I’m trying something new in my blog this week: a video. This is my first attempt, and let’s just say, it was a learning process. I’m thankful that I get to spend a large part of my day with teenagers who know all about this and are happy to advise their teacher.
Follow this link to learn about the tools I use to select fabrics. Value Finding Tools Video
These tools are available in my web store if you want a set of your own.
Value Finding Tool Kit
I’ve managed to get the first two panels of my 4 Horsemen triptych fused together and have come to terms with the reality that I will not get the 3rd panel finished in time for my May deadline. I will make the 3rd panel—someday—maybe in the summer.
Before I can begin stitching, I must to do some planning and prep work now if the three panels are to fit together later. Toward that end, iI want to make sure that each panel works individually AND in concert with each other.
Panels side by side
Here is the process:
- Lay the panels side by side. (Panel 3 is just a large sheet of muslin)
- Mark the corner points and 1/3 marks along each side.
- Run a line of string string between each of these key points.
In doing this, I can accurately place lines of the riverbank, foothills, mountains, and place the final riders in just the right position. Additionally, this web of string creates a grid for identifying key lines and points of intersection within the piece.
Here is my dilemma: the whole thing is way to large to fit on my design wall. The best I can do is clear the floor in my family room and lay out the panels. Unable to pin into the hardwood floors, I’m left to lay the string on the floor and they won’t stay put. They are continually shifting as I move things around under them. Eventually, I do get a sense of how things are laying out.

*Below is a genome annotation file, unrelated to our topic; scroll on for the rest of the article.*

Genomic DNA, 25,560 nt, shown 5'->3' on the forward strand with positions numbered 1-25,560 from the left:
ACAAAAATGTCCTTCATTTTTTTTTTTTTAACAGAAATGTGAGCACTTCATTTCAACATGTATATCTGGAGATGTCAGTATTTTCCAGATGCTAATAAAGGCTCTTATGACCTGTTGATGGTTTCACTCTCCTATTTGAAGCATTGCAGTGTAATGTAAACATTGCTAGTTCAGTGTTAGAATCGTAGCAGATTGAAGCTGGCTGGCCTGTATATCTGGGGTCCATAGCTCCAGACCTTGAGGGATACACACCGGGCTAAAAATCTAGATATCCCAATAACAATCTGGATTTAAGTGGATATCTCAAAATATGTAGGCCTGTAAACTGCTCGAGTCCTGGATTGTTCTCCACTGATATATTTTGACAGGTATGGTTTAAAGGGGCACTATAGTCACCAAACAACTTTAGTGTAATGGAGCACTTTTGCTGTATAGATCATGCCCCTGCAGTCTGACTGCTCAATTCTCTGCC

I see some good things going on in the right panel:
Lines o the right panel
- A diagonal goes down the face, hits the shoulder, belt buckle, then follows the line of the tail
- Another diagonal follows the line of the neck, a crease in the blanket, and the shadow of the back haunch.
- The lower horizontal connects the reins, rifle, and blanket fold
In the center panel:
Lines on the center panel
- A diagonal connects the hand, a stripe of the blanket, a line of rope, and then runs down the back leg
- Another connects the eyes, bottom of the rope and follows the tail.
- The lower horizontal runs along the belly of the horse
In the left panel:
Lines on the left panel
- I place the horses in the center between the horizontal strings
- Diagonals from the upper left corner will fall along the head and back of the horse and also connect the nose, chest and stirrup.
- I also sketch in lines for the background so that it will all come together in the end.
Doing this on the floor stinks! Every time I move something, I have to reposition the strings. To make things worse, my trusty companion, Coco, has her own ideas about the placement of these strings. I love her, but I REALLY don’t appreciate her design sensibilities.
Coco tries to help